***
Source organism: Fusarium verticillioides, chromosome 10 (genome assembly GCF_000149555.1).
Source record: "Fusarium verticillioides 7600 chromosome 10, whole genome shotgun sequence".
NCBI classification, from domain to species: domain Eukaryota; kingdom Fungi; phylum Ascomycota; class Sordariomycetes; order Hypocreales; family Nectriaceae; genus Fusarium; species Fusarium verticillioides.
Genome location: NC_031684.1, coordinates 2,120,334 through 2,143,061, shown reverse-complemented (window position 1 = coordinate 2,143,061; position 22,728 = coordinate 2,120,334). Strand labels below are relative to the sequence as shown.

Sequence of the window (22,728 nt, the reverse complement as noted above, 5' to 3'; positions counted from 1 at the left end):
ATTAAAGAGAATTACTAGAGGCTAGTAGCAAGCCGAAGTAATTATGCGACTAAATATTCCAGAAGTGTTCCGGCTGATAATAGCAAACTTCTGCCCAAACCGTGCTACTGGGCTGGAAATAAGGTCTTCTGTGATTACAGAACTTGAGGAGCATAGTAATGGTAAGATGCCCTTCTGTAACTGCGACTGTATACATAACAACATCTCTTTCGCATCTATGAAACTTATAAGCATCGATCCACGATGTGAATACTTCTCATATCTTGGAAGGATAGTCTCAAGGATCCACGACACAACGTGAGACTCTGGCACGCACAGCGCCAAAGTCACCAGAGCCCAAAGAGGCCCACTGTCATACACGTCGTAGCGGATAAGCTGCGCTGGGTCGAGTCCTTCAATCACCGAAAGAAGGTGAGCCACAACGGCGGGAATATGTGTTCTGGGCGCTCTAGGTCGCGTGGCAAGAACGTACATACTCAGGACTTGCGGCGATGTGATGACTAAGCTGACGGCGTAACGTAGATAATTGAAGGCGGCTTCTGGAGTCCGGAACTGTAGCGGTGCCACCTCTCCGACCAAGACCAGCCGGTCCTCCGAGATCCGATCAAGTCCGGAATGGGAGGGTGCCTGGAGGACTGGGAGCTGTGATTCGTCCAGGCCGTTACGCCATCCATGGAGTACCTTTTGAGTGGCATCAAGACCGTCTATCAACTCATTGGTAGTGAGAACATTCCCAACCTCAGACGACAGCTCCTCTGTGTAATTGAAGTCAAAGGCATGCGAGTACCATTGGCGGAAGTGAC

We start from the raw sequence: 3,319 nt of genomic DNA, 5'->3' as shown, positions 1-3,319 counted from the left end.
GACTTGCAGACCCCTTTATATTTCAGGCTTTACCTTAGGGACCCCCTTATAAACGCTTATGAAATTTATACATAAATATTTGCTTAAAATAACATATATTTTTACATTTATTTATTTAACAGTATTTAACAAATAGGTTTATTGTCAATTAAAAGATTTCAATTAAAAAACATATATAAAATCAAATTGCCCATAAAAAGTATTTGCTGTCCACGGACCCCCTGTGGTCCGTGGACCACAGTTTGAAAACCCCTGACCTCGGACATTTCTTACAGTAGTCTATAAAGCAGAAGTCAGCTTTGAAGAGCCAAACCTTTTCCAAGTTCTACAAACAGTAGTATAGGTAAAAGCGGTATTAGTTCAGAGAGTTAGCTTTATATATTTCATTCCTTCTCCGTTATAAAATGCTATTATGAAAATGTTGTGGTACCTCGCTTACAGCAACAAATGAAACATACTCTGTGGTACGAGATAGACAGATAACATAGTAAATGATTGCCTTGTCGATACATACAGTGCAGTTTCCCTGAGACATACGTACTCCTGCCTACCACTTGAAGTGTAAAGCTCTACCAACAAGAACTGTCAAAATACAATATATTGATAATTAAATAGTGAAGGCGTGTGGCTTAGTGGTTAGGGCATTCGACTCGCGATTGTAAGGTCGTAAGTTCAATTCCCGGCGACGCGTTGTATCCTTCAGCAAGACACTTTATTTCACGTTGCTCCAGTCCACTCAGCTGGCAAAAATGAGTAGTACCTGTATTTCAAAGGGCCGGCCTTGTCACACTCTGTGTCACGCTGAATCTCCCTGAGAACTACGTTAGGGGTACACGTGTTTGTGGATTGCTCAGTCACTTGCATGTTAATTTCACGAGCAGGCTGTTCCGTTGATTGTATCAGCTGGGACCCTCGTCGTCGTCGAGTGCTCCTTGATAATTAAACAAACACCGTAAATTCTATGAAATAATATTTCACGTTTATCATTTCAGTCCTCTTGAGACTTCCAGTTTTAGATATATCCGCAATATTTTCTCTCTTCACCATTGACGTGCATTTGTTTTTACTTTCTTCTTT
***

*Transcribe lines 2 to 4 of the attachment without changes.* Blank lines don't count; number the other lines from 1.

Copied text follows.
Source record: "Fusarium verticillioides 7600 chromosome 10, whole genome shotgun sequence".
NCBI classification, from domain to species: domain Eukaryota; kingdom Fungi; phylum Ascomycota; class Sordariomycetes; order Hypocreales; family Nectriaceae; genus Fusarium; species Fusarium verticillioides.
Genome location: NC_031684.1, coordinates 2,120,334 through 2,143,061, shown reverse-complemented (window position 1 = coordinate 2,143,061; position 22,728 = coordinate 2,120,334). Strand labels below are relative to the sequence as shown.